Two Bells At Dawn (2017) begins with a Foreword by Jack Wallen and I’m kickstarting this review with an excerpt from those wonderful words.
If we make a parallel from the theatrical to the written medium, flash fiction is to writing what monologues are to acting. For the writer, they are a means to quickly learn how to tell a solid story. So anytime I see a writer exercising their craft with the monologue of the written word, I want to cheer them on.
As you can see from the paragraph above; Mr. Wallen suitably compared acting to writing. Yes, it’s true that writing a full-length work is easier than a shorter one, yet both mediums require an equal amount of finesse from the wordsmith.
Flash fiction is becoming quite popular nowadays. This is primarily because people who are online tend to read shorter stories more frequently than longer ones. There are also many renowned websites that feature such stories like Everyday Fiction and Flash Fiction Online.
Chad A. Clarke’s book comprises of over 20 fictional shorts. They are written in the genres of horror, sci-fi and dark humor. So, there is enough diversity to not get bored while reading this collection. Where other authors mostly use one mode of storytelling; Clarke utilizes both first-person and third-person narratives and thus making every story as distinct from one another as much as possible.
I never felt that a fable was either too short or being dragged on by the author. Sometimes I had the pleasure of being awestruck when the writer ended one tale all of a sudden. The feeling is comparable to watching a cliffhanger to a one-part movie. There were many times I wished these stories could be longer as I became so easily infatuated with the characters and the settings.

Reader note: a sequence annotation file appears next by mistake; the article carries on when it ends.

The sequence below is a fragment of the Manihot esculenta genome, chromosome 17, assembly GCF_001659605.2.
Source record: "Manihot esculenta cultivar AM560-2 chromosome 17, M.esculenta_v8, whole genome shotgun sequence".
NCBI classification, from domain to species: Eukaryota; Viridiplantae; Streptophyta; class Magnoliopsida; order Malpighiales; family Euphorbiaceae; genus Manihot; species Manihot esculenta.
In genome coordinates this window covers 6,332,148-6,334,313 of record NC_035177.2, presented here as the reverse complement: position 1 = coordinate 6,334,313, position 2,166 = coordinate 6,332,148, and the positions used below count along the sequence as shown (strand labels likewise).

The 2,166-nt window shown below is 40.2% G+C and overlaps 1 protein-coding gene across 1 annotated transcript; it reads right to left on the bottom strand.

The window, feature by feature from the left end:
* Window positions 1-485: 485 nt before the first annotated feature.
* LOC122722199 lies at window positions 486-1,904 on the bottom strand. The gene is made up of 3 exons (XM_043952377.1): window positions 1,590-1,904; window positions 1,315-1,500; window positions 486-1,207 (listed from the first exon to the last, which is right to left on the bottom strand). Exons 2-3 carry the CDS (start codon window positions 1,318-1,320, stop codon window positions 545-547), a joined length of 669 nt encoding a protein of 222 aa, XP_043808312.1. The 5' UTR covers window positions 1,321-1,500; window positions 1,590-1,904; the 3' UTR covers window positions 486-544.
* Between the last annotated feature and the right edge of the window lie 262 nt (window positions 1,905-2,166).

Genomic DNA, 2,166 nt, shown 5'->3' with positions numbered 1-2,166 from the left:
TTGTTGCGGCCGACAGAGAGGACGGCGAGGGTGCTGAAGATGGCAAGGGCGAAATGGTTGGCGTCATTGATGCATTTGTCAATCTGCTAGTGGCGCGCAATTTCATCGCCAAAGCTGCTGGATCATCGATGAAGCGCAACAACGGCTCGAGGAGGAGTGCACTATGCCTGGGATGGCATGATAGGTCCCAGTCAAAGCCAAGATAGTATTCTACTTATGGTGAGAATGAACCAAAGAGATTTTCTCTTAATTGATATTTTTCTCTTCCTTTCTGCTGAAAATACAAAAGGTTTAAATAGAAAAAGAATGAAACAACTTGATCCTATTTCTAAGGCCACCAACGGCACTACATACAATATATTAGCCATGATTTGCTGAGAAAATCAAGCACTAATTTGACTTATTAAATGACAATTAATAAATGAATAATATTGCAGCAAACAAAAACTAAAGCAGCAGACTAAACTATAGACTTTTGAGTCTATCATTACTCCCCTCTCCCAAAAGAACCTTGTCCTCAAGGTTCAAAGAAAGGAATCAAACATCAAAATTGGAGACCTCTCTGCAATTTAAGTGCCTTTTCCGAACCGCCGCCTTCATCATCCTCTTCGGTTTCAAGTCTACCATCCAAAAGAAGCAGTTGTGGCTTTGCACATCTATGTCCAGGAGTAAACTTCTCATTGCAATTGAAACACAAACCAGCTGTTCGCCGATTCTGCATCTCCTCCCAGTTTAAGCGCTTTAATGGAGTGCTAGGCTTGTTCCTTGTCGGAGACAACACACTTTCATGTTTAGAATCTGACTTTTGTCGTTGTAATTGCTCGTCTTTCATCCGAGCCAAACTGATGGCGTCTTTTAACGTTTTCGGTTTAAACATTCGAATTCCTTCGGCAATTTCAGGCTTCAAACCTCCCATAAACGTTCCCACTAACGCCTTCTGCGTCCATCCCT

The paramount factor is the characters. Regardless of them being male or female (or not even human) we are able to relate to their feelings of dread and hopelessness that they are going through. A constant theme I noticed throughout the book was nihilism. Even the satirical ones did not include a light at the end of the tunnel. There’s only a minority of tales that are light-hearted or even have a happy ending. But even in these the sarcastic tone is ever present.
This is why I loved reading Clarke’s writing style. It does not hold back like a boxer trying to lose in a fixed match by pulling their punches. Clarke is all in with his crazy individuals, bleak locations and twist endings. I reckon that the conclusions to the stories were superior to their plots. No doubt other readers will agree to this statement after they’ve gone through this superb collection.
Most of the stories are awesome, some are mediocre but there are none that are of low quality. This is a unique factor for a literary collection to not have any entry rated as bad. As there were so many high-class yarns, it was hard for me to pick out favorites, yet I managed to compile a few. These were: Always On The Bus, Excursions, Together-In The End, Flight Of One, Knock (a great Halloween tale, I must add) and Tech Support.
I was surprised to find that the titular tale, Two Bells At Dawn, was not included in my top seven picks. This might be because it appeared so late into the compilation that I became familiar with Clarke’s writing style. So, the twist ending was quite foreseeable for me and I found the plot a bit clichéd as well.
All in all, I undoubtedly declare Two Bells At Dawn to be one of the finest collections of literature I’ve ever read. The inclusions are in three categories allowing for incomparable versatility. These stories might be short but they will stay with you for a long time after you’ve completed them.